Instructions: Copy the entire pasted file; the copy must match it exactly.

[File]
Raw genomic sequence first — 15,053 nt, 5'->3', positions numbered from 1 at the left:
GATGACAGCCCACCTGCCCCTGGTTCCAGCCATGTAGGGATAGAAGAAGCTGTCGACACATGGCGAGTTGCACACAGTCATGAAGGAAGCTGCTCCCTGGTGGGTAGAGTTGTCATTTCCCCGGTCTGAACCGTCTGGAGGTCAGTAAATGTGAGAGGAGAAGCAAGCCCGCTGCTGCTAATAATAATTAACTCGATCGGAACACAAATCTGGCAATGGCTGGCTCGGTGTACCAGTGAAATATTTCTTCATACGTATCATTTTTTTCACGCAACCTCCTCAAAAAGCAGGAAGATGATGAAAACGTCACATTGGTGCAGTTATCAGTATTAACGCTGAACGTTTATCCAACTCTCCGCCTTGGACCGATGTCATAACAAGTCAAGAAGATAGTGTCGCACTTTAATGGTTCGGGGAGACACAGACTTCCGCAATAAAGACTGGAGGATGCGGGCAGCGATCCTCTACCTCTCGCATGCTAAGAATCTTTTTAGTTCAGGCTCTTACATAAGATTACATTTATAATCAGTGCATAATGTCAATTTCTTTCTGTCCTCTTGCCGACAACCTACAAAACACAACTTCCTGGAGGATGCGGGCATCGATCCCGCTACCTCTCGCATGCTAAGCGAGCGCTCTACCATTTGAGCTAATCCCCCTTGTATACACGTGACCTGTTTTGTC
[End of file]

Raw genomic sequence first — 15,053 nt, 5'->3', positions numbered from 1 at the left:
GATGACAGCCCACCTGCCCCTGGTTCCAGCCATGTAGGGATAGAAGAAGCTGTCGACACATGGCGAGTTGCACACAGTCATGAAGGAAGCTGCTCCCTGGTGGGTAGAGTTGTCATTTCCCCGGTCTGAACCGTCTGGAGGTCAGTAAATGTGAGAGGAGAAGCAAGCCCGCTGCTGCTAATAATAATTAACTCGATCGGAACACAAATCTGGCAATGGCTGGCTCGGTGTACCAGTGAAATATTTCTTCATACGTATCATTTTTTTCACGCAACCTCCTCAAAAAGCAGGAAGATGATGAAAACGTCACATTGGTGCAGTTATCAGTATTAACGCTGAACGTTTATCCAACTCTCCGCCTTGGACCGATGTCATAACAAGTCAAGAAGATAGTGTCGCACTTTAATGGTTCGGGGAGACACAGACTTCCGCAATAAAGACTGGAGGATGCGGGCAGCGATCCTCTACCTCTCGCATGCTAAGAATCTTTTTAGTTCAGGCTCTTACATAAGATTACATTTATAATCAGTGCATAATGTCAATTTCTTTCTGTCCTCTTGCCGACAACCTACAAAACACAACTTCCTGGAGGATGCGGGCATCGATCCCGCTACCTCTCGCATGCTAAGCGAGCGCTCTACCATTTGAGCTAATCCCCCTTGTATACACGTGACCTGTTTTGTC